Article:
Directed by Susanna Helke
Finland | Denmark, 2013
For me the most significant moment of this expressive documentary from Finnish director Susanna Helke occurs during a flatly delivered voiceover from main character, James Temple. Temple is a homeless gay youth who hopped a bus with his boyfriend to San Francisco to escape his verbally abusive father and a general hostility toward his sexuality in Chico, California. Helke’s camera conducts a handheld, wide-angle tour of Golden Gate park at dawn, where many homeless camp out at night. Though Temple’s voiceover complains and characterizes the city as gray, the people as gray, the pigeons as gray, what we’re shown is far from it. Instead, it’s a beautiful borderline-wild oasis dividing a city in half, a city James came to expecting to be smiled upon by the “Gay Gods.” The moment defines what’s great about this film and where it fails, and where the character fails us.
Aided by Samuli Kosminen’s mysterious and award-winning synthetic score, Helke presents a sympathetic impression of Temple and his boyfriend Tyler as they try to survive on the streets, ignored by other gay men in general, except for the ones who exploit them for sex in exchange for money or a place to crash. But in form and style it’s an elegy rather than an exposé. As a result, we learn about 18-year-old James’ prosecution for having sex with an underage boy much later in the film than we would have if Helke had been concerned with narrative and traditional documentation. I was frustrated by the end at not knowing what happened after his conviction. If he’s in jail, where did these voiceovers come from? Other events in James’ sojourn can’t be placed reliably in a coherent timeline, either. I had no idea how long the two were homeless and I think that matters, especially as we meet other gay youth who have been roughing it for years.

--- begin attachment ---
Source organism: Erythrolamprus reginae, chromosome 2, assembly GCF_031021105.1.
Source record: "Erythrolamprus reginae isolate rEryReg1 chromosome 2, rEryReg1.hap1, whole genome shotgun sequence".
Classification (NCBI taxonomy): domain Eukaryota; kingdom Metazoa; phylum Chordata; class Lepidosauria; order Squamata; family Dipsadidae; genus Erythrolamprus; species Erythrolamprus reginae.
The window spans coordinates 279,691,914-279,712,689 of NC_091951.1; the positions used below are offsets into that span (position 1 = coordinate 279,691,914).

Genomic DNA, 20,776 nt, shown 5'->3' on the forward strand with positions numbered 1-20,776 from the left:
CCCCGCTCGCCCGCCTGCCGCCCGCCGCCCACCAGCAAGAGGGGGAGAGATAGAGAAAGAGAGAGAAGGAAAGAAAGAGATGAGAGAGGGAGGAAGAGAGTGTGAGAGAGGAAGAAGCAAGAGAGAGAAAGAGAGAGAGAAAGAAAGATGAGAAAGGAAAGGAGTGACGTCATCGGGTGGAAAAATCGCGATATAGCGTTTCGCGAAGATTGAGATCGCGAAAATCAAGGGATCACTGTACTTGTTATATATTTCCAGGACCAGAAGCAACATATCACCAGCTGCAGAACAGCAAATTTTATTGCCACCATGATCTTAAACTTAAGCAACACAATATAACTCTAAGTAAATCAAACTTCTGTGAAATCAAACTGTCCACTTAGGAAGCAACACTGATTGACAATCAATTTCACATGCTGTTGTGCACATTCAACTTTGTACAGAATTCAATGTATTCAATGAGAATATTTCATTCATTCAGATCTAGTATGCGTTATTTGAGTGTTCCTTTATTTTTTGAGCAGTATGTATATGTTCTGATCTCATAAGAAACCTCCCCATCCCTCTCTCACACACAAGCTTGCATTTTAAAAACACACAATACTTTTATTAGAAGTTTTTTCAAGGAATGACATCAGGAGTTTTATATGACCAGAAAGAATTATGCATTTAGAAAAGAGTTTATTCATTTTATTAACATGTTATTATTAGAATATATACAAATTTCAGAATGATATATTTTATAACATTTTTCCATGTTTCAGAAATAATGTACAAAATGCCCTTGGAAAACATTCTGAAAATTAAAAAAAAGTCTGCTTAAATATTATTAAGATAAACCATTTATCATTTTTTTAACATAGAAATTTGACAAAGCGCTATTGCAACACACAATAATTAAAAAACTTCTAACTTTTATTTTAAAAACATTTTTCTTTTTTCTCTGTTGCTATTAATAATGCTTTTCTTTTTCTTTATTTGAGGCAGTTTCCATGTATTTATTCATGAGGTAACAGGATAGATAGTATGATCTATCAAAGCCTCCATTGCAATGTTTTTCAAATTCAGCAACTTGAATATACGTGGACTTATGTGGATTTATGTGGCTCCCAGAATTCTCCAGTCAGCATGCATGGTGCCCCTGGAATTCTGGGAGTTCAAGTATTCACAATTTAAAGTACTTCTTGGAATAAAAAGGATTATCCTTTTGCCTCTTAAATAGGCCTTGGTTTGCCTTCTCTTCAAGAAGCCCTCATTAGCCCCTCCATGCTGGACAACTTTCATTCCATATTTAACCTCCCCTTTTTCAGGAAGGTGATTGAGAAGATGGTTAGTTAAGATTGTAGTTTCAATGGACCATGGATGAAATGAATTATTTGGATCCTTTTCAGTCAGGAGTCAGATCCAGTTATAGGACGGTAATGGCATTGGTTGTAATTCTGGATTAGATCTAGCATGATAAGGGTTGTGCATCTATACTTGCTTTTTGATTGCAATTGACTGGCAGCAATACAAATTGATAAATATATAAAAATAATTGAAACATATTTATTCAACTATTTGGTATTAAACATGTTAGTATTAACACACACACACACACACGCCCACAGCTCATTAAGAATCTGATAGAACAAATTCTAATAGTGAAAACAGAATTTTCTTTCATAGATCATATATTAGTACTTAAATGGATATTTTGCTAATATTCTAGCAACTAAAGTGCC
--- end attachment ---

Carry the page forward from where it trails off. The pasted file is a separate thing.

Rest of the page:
It also might have helped if James himself had been a more interesting subject. Instead, he seems a bit under-educated and makes himself look dumb more than once, remarking on the small penises of Asian men and comparing cops’ rounding up the homeless to Nazis persecuting Jews. Other than a commitment to letting James speak for himself, I was a bit baffled as to why Helke decided to include these observations but I guess she expected the cuteness of the couple, who eat up a lot of screen time just cuddling, to make up for that lack of character. Tyler seems to have an interesting background — he’s older than James and apparently was in the military. But these facts get about 10 seconds of coverage. Otherwise, he’s just hanging out in a dingy white hoody with a self-conscious grin on his face. Their relationship is perhaps the biggest mystery this film presents.
Homeless queer youth is a problem but the film really doesn’t create any sense of urgency about the issue and provides little political or social context for it, other than generalized homophobia. What we’re supposed to do with this portrait after the final close-up I have no idea, other than to go, awww.
The strongest formal element of the film is the shift in perspective about halfway through as James’ mom gets a prominent role in voiceover. We hear her coming around to loving her gay son again and she gets involved in his life, more or less accepting Tyler as part of it. James’ dad won’t allow the two of them to come home to Chicago, so mom buys them a tent, gives them blankets and provides them with food. This probably seems nuts to the Europeans who produced and financed this short film, as it should.
The intentions of this film are good, and it’s lovely to look at, but there’s not much to chew on afterward. Its visual beauty just might be its biggest problem.